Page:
Re: [RFC] Staging:IIO: New ABI
From: Jonathan Cameron
Date: Wed Jan 20 2010 - 11:53:29 EST
> On Wed, Jan 20, 2010 at 03:13:40PM +0000, Jonathan Cameron wrote:
>> What: /sys/class/iio/device[n]
>> Hardware chip or device accessed by on communication port.
>> Corresponds to a grouping of sensor channels.
>> What: /sys/class/iio/trigger[n]
>> An event driven driver of data capture to an in kernel buffer.
>> May be provided a device driver that also has an IIO device
>> based on hardware generated events (e.g. data ready) or
>> provided by other hardware (e.g. periodic timer or gpio)
>> Contains trigger type specific elements. These do not
>> generalize well.
>> What: /sys/class/iio/ring_buffer[m]
>> Link to /sys/class/iio/device[n]/ring_buffer[m]. Ring buffer
>> numbering may not match that of device as some devices do not
>> have ring buffers.
> Why is this link needed? Why can't you just look in the device
> directory for a ring buffer? And wouldn't the ring buffer be 1..n for
> every device? They shouldn't be "unique" for all iio devices, that
> would be wierd.
I'm a little unclear what you mean here (so my apologies if I'm misinterpreting!)
A given IIO device will indeed have a either none or typically 1 ring buffers.
They are not currently shared across devices. Aggregation if desired is done
Curiously enough there has been some argument in favour of a buffer per channel but
that is a whole different issue.
Reasons to have independent buffer per device:
1) Simplicity of handling a lot of data. Rates we are catering for go up to MSPs.
2) Low overheads. Using the interface given here userspace knows what is in the buffer
so you simply store data, not headers which would be needed in shared buffers.
(being able to do this is what a lot of the api below is about).
3) Applications do not desire aggregation of data from different sensors, or if they
do this is better handled in user space where we can waste time figuring out data
set alignment offline.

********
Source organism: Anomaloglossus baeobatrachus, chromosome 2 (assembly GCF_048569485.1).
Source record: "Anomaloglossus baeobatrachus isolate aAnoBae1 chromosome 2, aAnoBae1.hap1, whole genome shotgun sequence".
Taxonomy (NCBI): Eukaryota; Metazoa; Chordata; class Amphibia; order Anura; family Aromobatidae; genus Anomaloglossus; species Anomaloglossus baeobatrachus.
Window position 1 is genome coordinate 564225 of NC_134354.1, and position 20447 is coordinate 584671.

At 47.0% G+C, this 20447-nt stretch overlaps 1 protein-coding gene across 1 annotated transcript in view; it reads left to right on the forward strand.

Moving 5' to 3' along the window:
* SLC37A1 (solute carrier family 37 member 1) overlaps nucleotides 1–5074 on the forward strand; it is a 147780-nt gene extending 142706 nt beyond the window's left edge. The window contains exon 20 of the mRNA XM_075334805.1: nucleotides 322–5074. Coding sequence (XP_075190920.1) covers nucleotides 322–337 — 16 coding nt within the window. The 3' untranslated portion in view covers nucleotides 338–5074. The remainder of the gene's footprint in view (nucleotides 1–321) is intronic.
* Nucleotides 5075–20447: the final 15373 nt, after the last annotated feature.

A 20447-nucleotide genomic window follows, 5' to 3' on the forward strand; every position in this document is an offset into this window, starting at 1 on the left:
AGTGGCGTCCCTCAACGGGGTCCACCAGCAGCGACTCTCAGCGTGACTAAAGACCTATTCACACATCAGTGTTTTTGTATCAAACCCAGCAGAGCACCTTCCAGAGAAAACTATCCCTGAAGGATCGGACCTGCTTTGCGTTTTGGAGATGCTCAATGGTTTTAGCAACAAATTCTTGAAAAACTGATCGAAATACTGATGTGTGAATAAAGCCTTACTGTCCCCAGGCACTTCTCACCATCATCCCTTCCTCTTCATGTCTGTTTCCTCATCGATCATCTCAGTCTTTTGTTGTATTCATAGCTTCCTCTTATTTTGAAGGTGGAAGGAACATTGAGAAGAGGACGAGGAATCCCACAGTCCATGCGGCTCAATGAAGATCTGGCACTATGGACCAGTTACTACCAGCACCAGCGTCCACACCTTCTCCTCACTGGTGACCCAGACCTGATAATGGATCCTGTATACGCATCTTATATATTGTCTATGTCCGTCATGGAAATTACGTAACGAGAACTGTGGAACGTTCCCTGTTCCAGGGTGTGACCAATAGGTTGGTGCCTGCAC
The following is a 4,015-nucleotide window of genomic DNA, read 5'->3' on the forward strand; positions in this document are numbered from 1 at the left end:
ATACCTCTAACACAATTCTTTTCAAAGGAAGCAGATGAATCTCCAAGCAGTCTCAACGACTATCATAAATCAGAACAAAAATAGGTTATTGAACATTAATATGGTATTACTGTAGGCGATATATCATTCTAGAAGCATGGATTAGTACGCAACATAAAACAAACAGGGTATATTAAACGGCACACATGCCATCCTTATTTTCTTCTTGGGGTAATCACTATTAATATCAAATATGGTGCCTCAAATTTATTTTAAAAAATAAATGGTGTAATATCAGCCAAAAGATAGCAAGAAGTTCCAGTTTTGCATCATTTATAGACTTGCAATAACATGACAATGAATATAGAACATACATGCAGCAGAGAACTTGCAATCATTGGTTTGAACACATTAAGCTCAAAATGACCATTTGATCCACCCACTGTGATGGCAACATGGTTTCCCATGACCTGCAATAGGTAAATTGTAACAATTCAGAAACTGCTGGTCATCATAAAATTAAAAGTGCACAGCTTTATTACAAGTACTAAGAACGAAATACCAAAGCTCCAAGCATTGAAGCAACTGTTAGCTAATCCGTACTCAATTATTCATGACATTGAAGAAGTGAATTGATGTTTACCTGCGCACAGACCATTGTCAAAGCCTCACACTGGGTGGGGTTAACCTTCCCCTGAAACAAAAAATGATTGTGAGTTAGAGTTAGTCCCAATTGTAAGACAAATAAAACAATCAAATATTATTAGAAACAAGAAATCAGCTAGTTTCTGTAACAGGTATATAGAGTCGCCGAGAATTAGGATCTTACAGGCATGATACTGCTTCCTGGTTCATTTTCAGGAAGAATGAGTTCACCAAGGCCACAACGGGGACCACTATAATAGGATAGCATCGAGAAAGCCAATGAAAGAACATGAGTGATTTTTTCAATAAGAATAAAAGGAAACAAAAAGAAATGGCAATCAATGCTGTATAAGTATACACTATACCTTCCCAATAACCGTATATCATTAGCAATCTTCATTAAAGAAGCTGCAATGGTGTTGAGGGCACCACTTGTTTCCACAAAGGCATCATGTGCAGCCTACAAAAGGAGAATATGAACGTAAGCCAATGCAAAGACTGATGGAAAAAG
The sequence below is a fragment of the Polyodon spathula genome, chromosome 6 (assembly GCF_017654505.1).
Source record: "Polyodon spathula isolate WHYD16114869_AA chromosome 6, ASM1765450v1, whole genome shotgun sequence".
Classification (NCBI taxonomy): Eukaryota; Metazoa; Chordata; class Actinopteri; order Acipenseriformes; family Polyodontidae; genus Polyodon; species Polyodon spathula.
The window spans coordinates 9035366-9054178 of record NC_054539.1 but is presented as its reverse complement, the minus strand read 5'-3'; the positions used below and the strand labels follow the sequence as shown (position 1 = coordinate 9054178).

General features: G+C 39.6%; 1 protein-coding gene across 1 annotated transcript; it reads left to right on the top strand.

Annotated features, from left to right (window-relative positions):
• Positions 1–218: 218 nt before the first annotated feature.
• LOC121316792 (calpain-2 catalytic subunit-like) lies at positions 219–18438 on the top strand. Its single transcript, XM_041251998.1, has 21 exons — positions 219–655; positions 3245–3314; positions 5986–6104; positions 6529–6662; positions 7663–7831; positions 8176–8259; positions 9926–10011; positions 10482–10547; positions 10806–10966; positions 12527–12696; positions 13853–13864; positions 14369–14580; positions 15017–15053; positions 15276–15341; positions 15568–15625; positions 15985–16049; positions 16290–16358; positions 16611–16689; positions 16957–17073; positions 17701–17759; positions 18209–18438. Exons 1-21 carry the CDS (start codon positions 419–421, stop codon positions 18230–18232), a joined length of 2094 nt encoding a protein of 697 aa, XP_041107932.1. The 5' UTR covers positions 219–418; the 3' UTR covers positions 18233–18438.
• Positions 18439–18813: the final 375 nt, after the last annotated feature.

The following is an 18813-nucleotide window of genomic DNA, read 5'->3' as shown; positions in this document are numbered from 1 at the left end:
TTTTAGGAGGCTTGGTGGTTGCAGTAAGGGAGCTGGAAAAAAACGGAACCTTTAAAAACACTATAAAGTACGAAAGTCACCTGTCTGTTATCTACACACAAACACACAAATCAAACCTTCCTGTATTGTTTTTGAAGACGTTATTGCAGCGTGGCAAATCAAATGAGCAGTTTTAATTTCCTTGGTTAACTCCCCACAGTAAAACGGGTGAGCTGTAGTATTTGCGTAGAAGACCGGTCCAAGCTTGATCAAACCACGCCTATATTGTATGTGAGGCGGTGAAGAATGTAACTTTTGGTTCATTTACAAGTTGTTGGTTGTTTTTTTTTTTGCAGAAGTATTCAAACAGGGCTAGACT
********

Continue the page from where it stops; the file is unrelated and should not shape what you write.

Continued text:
There are cases where a trigger is shared across multiple devices, where it may make
sense to share a ring buffer but the management of that is rather complex so has been
left for now.
e.g. How do you handle a case where a trigger is too fast for one of your two sensors
so it misses a reading without every single reading requiring a header? (toy example
of the fun that occurs!)
Also note that in some cases the ring buffer is very much unique to the device: It
is in hardware on it. (sca3000 for example)
>> What: /sys/class/iio/device[n]/name
>> Description of the physical chip / device. Typically a part
>> What: /sys/class/iio/device[n]/volt_[name][m]_raw
>> Raw (unscaled no bias removal etc) voltage measurement from
>> channel m. name is used in special cases where this does
>> not correspond to externally available input (e.g. supply
>> voltage monitoring).
> So what would 'name' be?
This is for a few device corner cases such as volt_supply_raw for the the
adis16350 below. It can't really be used as a general purpose ADC
so the idea was to separate it out. The vast majority of voltage channels
would simply be numbered. There is an argument that, it might make sense
to support this single parameter via hwmon, but then there are high end
gyros where we would be grabbing the voltage, temperature and actual reading
on each trigger so as to be able to compensate for the huge difference
these can make to the resulting data.
>> What: /sys/class/iio/device[n]/volt_[name][m]_offset
>> If known for a device, offset to be added to volt[m]_raw prior
>> to scaling by volt[m]_scale in order to obtain voltage in
>> Volts. Not present if the offset is always 0 or unknown.
>> If m is not present, then voltage offset applies to all volt
>> channels. May be writable if a variable offset is controlled
>> by the device. Note that this is different to calibbias which
>> is for devices that apply offsets to compensate for variation
>> between different instances of the part.
>> What: /sys/class/iio/device[n]/volt_[name][m]_offset_available
>> If a small number of discrete offset values are available, this
>> will be a space separated list. If these are independant (but
>> options the same) for individual offsets then m should not be
>> What: /sys/class/iio/device[n]/volt_[name][m]_offset_[min|max]
>> If a more or less continuous range of voltage offsets are supported
>> then this specifies the minimum / maximum. If shared by all
>> volt channels then m is not present.
>> What: /sys/class/iio/device[n]/volt_[name][m]_calibbias
>> Hardware applied calibration offset. (assumed to fix production